I made a CD with my videos and pictures of the kids I thought he would appreciate. I wrote him a letter, hoping to help him in whatever task he was working on. Those were only just being delivered this week with the arrival of Terry Kellogg, one of the founders of Cambodia's Hope, and I'm sad I won't get the chance to further any initiatives he started or had dreamed up.

I awoke with a shock when I rolled to my side to look at my phone; one e-mail from Marvel Kellogg stating Evan had passed in his sleep. It's hard to shake that confusion off when a friend never wakes, especially at the ripe age of youth, and I am bitter that this has happened to friends of mine more than once.

There’s a certain awe I feel toward Evan Witty and his now legendary heart and determination to do good for the kids at the Palm Tree orphanage in Cambodia. As a guy with a great deal of education, charisma, and experience, he could have moved into a powerful job path and made monetary success his mission. But he found more appeal in living with 100+ kids in a country he had no ties to. He wanted to move people and make physical and emotional necessities available to anyone. With that desire and an experience such as the one he had at Palm Tree, his life work was destined to be hugely impacting and awe-inspiring, and I'm so sorry we don't get to witness his next steps. But he passed with people who loved him and he loved in return, in his sleep on the beach in Cambodia. As unfair as this whole situation is, that irreversible fact has a peace that adequately reflects the dignity Evan deserves to receive.

I will continue to think of his dreams for the Palm Tree orphanage and stay a part of the children's lives, keeping in mind Evan's work and what he would want to happen for the future. If you knew Evan or were moved by his humanity, please check out his cause on my page documenting Cambodia's Hope. Those kids are deserving of more devout workers like Evan, so if you are looking for a way to impact something wonderful with your time or funds, this would be the place and the cause. And if you do decide to become a volunteer for Palm Tree, I'd love to pass on the tips I remember from Evan that will make your experience complete.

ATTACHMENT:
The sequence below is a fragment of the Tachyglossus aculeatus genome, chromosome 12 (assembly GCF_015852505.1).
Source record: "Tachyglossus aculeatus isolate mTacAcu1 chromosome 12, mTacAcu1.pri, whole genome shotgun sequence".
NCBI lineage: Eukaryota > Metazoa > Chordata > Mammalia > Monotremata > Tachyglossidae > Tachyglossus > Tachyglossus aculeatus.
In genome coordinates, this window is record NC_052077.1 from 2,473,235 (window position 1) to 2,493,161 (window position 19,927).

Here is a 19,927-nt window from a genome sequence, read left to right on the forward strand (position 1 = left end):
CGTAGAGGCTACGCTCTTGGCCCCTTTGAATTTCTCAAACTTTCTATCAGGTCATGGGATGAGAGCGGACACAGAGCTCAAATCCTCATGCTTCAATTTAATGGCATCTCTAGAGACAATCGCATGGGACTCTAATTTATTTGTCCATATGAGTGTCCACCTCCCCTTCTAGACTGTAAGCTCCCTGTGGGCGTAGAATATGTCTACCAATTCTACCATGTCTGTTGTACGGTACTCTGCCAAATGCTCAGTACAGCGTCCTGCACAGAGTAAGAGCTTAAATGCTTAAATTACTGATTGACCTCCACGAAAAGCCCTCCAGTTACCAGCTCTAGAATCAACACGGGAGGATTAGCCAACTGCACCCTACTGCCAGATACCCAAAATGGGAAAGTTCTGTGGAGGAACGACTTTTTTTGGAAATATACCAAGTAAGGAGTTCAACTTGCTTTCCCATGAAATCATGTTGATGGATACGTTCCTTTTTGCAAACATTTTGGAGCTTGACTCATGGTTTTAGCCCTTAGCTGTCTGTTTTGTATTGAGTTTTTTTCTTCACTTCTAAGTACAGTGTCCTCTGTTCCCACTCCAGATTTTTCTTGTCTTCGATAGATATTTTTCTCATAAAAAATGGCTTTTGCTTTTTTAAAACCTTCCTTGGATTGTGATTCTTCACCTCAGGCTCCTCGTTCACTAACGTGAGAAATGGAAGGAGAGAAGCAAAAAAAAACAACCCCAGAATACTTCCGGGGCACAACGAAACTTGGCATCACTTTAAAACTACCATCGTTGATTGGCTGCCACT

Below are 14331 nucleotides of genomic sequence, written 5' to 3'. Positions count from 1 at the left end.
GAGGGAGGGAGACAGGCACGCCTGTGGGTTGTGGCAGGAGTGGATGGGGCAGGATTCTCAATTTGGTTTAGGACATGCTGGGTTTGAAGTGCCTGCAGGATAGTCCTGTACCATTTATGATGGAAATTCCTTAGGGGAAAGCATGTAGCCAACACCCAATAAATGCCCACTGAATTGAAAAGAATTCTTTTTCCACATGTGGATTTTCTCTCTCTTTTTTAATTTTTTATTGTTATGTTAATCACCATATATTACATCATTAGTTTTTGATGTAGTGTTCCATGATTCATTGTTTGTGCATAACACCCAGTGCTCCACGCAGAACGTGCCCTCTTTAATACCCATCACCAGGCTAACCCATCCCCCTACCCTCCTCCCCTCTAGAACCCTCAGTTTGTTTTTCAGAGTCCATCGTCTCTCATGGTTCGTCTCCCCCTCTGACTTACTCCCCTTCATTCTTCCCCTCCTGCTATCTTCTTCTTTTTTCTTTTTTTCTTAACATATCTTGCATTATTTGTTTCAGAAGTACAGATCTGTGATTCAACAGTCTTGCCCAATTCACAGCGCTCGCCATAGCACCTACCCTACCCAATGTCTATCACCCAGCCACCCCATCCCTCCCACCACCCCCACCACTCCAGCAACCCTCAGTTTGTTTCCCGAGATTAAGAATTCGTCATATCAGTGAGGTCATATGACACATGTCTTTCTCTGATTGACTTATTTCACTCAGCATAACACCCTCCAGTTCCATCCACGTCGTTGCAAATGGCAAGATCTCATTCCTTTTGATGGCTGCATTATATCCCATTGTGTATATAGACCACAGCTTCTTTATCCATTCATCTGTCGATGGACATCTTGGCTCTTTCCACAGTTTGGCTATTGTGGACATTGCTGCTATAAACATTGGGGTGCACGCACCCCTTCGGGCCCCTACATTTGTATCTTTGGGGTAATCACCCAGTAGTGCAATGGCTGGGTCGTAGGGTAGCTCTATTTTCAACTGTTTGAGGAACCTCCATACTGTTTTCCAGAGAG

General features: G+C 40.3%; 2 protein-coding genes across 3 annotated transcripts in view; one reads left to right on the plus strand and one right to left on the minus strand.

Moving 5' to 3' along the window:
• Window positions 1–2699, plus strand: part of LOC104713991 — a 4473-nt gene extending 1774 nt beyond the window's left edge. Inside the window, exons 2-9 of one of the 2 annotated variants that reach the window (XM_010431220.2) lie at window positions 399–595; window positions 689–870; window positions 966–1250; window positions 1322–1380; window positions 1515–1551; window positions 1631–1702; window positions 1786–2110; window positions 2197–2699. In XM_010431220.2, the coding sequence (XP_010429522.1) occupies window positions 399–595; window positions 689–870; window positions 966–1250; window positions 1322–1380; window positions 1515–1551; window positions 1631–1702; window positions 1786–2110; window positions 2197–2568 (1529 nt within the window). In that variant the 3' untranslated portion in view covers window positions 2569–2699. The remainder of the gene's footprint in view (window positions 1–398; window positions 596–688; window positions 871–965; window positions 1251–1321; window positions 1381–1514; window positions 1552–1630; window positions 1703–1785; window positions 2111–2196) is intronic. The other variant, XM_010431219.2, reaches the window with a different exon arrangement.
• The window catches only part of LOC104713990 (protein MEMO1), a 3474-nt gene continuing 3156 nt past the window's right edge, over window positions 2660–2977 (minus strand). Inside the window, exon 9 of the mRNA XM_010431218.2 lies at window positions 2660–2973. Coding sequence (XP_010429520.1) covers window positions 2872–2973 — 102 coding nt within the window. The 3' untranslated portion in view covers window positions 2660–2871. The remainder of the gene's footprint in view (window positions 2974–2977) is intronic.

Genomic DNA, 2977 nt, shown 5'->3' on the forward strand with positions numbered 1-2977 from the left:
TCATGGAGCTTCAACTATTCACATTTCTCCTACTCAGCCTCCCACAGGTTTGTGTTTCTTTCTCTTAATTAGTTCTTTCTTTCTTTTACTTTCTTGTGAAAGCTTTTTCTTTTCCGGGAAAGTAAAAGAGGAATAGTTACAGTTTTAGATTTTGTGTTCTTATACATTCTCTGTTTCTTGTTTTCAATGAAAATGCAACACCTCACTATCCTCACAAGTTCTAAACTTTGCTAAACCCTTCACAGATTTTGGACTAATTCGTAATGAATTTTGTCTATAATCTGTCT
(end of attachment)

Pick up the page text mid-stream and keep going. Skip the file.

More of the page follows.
The Transition to Useful: Day 187


As often as one would see a road sign or a mailbox on the highway in America, in Cambodia, one sees the reoccurrence of signage displaying political loyalty: Cambodian People's Party, Funcinpec, and oodles others adorning the mouths of people's driveways. Besides these brilliant blue beacons, all the world is green. Families construct roadside eateries and offer a good meal to any motorist en route. On this stretch of road connecting Siem Reap to Phnom Penh, the world looks to be a cross-pollination between tropical farm villages and elegant stretches of undisturbed patty fields. The TV on board the vocal little bus resonated melodious Khmer tunes along with karaoke music videos, which everybody seemed to love. I couldn't bother looking much at the screen with such a wonderland going by. It was a beautiful ride, aside from the sporadic, nonsensical horn usage, but I happily sat back and crunched on over-flavored Pringles and roadside spiral pineapple, enjoying strong tastes for the first time since the wicked gastro-spell.

Upon reaching the capital of Cambodia, I sat waiting in the misty spray of the open-air bus station. For the first time in seemingly ages, I was expecting someone. The relentless taxi drivers attempted to snatch me up for business and take me to a location I had vague and confusing directions to; however, I trusted the warnings of volunteer coordinator, Jennifer, and stayed put until they eventually came to find me.